In this seminar we will study historical examples of the use, treatment, representation, and meaning of animals in the United States.  People used animals for labor, food, fashion, decoration, sports, entertainment, scientific experimentation, and companionship.  Some animals were beloved companions and even treated as part of the family.  Others were exploited and degraded.  Animals have been featured in literature, film, art, and other cultural texts.  Animals have also been hidden away in slaughterhouses and research labs.  We will consider such questions as: What roles did animals play in the development of the United States, from colonial to recent times?  What have animals meant in American culture, and how have meanings and representations of animals varied across time and place in the United States?  We also will contemplate questions pertinent to our relationships with animals in the present, such as: What do animals mean to us today?  What rights do animals have?  Could animals be considered "persons"?  What responsibilities do humans have toward animals in any capacity?  Students will conduct focused research projects on historical or current topics of their choosing. This course counts as a 100-level History course and fulfills the FYS and HU general education requirements.

FRPG 2140
Green Communities: Growing a Sustainable City
Sara Ashpole
Tuesday and Thursday 10:10 a.m.-12:20 p.m.
Class size: 16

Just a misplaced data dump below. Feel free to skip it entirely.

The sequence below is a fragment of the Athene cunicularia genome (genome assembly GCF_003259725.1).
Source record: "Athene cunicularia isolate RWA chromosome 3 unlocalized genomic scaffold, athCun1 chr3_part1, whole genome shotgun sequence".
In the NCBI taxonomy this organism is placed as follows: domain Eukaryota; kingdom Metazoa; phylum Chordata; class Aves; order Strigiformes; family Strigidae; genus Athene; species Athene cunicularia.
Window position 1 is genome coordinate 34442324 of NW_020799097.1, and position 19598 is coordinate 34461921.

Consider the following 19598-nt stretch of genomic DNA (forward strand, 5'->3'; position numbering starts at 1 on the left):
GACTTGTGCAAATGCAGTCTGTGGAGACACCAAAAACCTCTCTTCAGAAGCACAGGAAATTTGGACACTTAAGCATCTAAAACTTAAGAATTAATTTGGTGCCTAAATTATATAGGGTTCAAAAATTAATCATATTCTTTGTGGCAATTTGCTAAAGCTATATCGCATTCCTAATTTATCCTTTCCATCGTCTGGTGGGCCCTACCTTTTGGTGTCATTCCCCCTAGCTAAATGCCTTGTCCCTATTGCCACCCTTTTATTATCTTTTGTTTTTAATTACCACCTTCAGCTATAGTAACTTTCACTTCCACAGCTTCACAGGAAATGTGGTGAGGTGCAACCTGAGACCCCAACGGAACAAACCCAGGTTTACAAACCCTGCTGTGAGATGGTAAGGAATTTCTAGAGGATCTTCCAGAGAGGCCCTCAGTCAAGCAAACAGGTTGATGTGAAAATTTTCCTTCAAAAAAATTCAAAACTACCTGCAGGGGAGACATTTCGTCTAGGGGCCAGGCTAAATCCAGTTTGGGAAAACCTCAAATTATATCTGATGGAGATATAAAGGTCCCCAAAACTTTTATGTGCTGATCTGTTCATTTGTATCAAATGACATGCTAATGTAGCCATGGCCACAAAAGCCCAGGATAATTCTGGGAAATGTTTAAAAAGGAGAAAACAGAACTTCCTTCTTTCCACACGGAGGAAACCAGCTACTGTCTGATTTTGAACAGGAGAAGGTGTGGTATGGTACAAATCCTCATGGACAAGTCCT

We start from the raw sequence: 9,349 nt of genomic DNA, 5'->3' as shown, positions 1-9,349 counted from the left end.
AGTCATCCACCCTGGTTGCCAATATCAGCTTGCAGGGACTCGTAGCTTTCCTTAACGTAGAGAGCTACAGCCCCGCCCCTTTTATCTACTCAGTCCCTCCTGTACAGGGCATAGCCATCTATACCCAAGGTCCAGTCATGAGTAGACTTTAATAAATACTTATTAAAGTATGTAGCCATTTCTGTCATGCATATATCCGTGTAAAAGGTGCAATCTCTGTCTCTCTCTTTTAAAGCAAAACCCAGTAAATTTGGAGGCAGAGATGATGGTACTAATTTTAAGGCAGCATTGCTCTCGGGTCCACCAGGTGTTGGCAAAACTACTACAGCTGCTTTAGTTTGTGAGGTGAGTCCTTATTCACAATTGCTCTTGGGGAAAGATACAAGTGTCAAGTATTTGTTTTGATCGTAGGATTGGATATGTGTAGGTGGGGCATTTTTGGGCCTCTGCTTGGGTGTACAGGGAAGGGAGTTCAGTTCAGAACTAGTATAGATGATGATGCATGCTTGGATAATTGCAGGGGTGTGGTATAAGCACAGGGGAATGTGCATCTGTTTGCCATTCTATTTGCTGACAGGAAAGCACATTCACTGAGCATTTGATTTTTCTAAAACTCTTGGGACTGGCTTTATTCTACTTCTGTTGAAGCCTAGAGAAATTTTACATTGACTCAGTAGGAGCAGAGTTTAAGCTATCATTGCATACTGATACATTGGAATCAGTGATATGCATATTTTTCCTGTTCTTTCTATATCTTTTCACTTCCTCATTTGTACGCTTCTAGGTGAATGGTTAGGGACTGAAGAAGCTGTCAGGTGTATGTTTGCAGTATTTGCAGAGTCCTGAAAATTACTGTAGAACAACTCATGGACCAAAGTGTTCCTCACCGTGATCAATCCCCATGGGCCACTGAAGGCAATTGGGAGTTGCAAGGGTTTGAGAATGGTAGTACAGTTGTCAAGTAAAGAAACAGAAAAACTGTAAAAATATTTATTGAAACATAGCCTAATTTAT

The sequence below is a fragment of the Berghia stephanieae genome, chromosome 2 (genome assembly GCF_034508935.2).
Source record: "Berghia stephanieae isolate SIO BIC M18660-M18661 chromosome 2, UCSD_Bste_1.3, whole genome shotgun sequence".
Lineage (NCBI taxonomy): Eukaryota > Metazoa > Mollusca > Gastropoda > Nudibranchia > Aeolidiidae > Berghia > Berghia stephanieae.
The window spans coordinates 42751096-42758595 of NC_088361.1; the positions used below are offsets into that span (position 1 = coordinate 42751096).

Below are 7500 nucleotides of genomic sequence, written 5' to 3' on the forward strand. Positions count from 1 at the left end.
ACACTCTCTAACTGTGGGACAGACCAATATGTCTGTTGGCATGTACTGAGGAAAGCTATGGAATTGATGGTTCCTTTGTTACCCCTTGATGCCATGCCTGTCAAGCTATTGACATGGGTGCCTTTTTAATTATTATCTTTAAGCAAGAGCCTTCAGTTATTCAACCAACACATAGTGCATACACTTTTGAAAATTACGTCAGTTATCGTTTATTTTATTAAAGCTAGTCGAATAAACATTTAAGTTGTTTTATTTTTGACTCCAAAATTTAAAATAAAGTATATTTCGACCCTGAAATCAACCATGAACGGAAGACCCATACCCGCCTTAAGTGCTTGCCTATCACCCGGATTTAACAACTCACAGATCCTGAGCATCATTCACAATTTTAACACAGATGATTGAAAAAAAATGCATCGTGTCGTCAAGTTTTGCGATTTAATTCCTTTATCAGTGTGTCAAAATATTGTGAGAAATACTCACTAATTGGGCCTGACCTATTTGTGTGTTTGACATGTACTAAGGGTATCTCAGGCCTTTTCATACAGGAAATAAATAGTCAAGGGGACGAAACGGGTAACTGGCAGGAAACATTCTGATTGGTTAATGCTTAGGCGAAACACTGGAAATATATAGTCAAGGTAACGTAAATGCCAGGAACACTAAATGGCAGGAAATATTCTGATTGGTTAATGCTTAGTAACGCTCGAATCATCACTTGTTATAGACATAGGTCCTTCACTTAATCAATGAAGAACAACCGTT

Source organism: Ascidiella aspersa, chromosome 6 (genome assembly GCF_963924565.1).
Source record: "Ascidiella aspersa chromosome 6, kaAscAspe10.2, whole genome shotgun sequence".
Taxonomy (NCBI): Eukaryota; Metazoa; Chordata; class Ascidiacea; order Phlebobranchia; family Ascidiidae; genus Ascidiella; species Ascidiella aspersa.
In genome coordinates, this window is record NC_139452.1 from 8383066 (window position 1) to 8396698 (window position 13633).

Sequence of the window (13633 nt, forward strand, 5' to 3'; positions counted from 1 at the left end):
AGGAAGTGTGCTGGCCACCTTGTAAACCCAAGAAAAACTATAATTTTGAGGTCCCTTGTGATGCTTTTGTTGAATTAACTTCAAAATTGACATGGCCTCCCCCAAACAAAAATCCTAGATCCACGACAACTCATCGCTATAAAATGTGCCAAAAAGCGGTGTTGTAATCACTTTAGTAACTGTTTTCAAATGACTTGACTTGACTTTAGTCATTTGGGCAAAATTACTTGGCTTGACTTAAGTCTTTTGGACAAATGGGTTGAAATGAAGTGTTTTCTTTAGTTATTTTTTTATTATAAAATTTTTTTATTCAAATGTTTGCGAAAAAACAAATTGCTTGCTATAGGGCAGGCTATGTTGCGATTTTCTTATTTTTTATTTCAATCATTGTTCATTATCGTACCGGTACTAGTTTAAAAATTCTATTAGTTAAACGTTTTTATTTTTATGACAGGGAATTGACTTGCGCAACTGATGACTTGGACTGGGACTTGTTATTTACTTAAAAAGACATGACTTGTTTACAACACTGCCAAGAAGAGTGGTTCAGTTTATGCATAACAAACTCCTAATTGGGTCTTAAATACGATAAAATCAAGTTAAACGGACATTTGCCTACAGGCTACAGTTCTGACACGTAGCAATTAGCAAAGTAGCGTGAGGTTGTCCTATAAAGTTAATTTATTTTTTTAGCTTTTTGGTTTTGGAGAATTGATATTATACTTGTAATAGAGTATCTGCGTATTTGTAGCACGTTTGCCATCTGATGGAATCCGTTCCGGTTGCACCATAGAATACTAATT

This course will meet off campus at the Environmental Studies Living Laboratory; transportation will be provided. Today, more than half of the world’s population lives in cities. As the urban population grows, so does the demand on urban resources and the impact from energy, water, waste, air, and food. The ecology of urban systems considers the interactions of living and nonliving components and ecological planning seeks a restorative footprint.  Often food resources are overlooked when designing cities and supporting healthy diverse communities. A broken food system endangers our environment and our health. Sustainable cities incorporate food—how it is grown, distributed, consumed, and disposed of—into the urban design.  Eating locally and food-growing projects are rapidly evolving movements in urban settings. This course will explore sustainable communities and examine alternative food systems in cities from around the globe that are shortening their food chains, taking food security into their own hands, and bridging cultures. This course fulfills the FYS general education requirement.